About six months ago, Bedford added the option for buyers to talk to a sales representative post-purchase by clicking a link that launches a video-conferencing application. “We were not sure how customers would respond to it, but we are seeing a variety of buyers using it and the feedback we have received has been positive. This is a good post-sale follow-up feature.”
A more effective URL
Another tweak the company made was changing the URL for its ecommerce site to better reflect its online catalog and position the site for when Bedford begins to expand its online catalog beyond PPE. The URL was changed from ElastiShield.com to Store.Bedford.com.
ElastiShield is the name of Bedford’s face shield, which the company fast-tracked into production in 2020. The shield was developed using Bedford’s ElastiTag product, a large rubber band with a label used on food products and bottles that could easily be altered to become a band that fits around someone’s head and holds a face shield in place. Bedford initially launched its ecommerce site to sell the face shield, then quickly added the nose wire materials as it saw an opportunity to meet the demand for that product.
Having celebrated the first anniversary of its ecommerce site’s launch in April, Bedford is now mapping out a strategy for evolving the site as the rollout of the COVID-19 vaccines reduces demand for PPE. “We’re looking at what products to add and how to price and promote them,” says Milbrandt.
One question facing the manufacturer is whether to wait and revamp its online catalog once it has completed implementing its new ERP platform from NetSuite or do so sooner. “The big question is does it make sense to expand our site during the ERP transition,” says Milbrandt. “One of the benefits of launching our ecommerce site so soon after starting implementation of our ERP platform is that it gave us an early glimpse into what our company would look like as we were taking a major step in modernizing our sales processes.”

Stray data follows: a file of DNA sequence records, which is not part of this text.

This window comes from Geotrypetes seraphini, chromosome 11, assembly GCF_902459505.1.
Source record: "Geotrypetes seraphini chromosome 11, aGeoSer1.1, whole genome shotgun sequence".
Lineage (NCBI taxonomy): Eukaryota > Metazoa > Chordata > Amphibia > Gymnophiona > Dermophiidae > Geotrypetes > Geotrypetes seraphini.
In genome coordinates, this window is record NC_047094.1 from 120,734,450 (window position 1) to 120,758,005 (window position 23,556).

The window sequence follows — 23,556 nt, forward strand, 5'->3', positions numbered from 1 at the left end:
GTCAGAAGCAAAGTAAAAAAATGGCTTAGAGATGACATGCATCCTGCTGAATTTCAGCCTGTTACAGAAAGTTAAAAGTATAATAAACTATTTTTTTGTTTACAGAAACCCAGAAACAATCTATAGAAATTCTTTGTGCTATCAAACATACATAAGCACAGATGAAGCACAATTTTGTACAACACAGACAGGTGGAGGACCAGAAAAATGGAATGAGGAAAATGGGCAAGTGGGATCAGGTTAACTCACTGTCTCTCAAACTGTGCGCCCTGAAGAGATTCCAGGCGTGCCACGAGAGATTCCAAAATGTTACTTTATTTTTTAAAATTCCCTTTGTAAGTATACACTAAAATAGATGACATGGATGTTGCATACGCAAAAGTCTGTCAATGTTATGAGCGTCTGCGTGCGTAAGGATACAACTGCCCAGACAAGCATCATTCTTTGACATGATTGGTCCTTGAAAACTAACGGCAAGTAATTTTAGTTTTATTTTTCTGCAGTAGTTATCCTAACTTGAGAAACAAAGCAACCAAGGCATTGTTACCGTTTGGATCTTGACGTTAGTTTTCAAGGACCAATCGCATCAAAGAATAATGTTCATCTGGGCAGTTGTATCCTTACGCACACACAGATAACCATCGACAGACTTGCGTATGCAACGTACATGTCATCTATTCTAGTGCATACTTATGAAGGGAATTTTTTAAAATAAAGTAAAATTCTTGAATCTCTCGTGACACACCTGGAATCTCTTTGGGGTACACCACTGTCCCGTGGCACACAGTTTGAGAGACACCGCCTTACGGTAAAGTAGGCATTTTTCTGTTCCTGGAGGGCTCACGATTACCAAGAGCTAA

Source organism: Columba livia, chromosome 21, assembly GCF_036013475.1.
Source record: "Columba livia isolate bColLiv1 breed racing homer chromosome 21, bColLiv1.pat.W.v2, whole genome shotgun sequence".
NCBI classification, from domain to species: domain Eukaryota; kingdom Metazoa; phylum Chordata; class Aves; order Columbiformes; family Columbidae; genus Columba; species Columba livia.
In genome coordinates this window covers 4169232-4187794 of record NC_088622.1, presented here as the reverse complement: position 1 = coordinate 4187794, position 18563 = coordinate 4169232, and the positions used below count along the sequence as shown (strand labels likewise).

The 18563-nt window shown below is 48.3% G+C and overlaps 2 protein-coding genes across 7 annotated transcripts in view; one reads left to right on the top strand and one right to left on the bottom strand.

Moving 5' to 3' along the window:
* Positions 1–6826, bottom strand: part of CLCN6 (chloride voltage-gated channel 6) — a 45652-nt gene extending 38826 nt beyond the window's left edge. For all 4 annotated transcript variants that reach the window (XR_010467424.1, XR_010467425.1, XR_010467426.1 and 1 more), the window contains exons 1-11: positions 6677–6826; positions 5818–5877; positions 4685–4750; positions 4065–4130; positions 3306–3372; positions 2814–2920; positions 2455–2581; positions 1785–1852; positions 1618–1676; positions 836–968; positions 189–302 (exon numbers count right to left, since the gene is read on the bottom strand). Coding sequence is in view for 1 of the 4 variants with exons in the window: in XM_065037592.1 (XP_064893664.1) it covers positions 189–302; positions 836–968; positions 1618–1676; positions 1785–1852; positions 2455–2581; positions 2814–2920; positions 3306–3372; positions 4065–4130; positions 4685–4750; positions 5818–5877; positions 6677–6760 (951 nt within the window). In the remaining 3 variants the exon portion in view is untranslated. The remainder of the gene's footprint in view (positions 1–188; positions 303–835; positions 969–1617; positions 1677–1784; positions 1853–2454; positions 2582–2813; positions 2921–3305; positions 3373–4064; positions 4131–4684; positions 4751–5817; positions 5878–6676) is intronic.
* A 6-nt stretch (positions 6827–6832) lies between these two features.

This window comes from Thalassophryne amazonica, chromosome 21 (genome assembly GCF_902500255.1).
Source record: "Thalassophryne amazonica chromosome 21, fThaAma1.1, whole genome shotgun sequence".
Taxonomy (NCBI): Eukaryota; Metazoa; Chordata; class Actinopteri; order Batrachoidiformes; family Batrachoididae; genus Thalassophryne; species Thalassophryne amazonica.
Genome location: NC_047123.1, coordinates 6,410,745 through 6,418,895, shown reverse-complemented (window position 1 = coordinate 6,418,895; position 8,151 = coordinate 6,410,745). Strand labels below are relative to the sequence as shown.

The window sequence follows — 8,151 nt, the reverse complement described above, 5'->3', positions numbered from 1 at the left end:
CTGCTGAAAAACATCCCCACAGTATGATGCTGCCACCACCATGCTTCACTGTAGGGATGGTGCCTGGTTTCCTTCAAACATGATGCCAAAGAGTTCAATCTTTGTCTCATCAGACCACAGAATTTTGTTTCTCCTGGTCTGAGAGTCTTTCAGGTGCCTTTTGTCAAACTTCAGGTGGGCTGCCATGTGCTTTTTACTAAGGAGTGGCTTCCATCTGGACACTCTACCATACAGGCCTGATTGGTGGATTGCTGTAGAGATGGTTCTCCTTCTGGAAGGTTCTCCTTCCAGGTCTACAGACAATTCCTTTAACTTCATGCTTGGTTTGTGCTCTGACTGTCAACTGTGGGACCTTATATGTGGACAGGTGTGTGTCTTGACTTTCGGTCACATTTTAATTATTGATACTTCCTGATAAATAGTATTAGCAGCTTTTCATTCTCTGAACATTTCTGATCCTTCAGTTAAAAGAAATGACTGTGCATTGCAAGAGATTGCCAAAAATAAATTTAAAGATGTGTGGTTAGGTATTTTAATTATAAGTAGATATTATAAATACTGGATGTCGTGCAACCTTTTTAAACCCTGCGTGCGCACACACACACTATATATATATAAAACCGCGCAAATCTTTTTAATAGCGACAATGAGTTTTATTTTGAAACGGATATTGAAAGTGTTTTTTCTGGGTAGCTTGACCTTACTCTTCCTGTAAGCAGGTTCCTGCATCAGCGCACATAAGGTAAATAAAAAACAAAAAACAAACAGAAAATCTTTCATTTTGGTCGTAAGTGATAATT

Addressing the ERP challenge
One of the biggest challenges Bedford faced as it prepared to launch its ecommerce site was developing an online store that would not interfere with the full implementation of its ERP platform. The manufacturer worked closely with NetSuite in developing basic ERP functions to support its ecommerce store and an auto-billing workflow that allowed online orders to flow through its financial system. The company also wrote software code to integrate its website with parcel carriers and payment processors.
Once the ERP implementation is complete, Bedford plans to launch an email marketing communications strategy for what Milbrandt describes as the manufacturer’s 100 most engaged customers. “These are customers we work closely with and that want to be in the know about what’s going on, and we want to communicate with them,” Milbrandt says. “Email marketing is part of our transition to the new ERP platform and will be a big part of our marketing efforts going forward.”
Peter Lucas is a Highland Park, Illinois-based freelance journalist covering business and technology.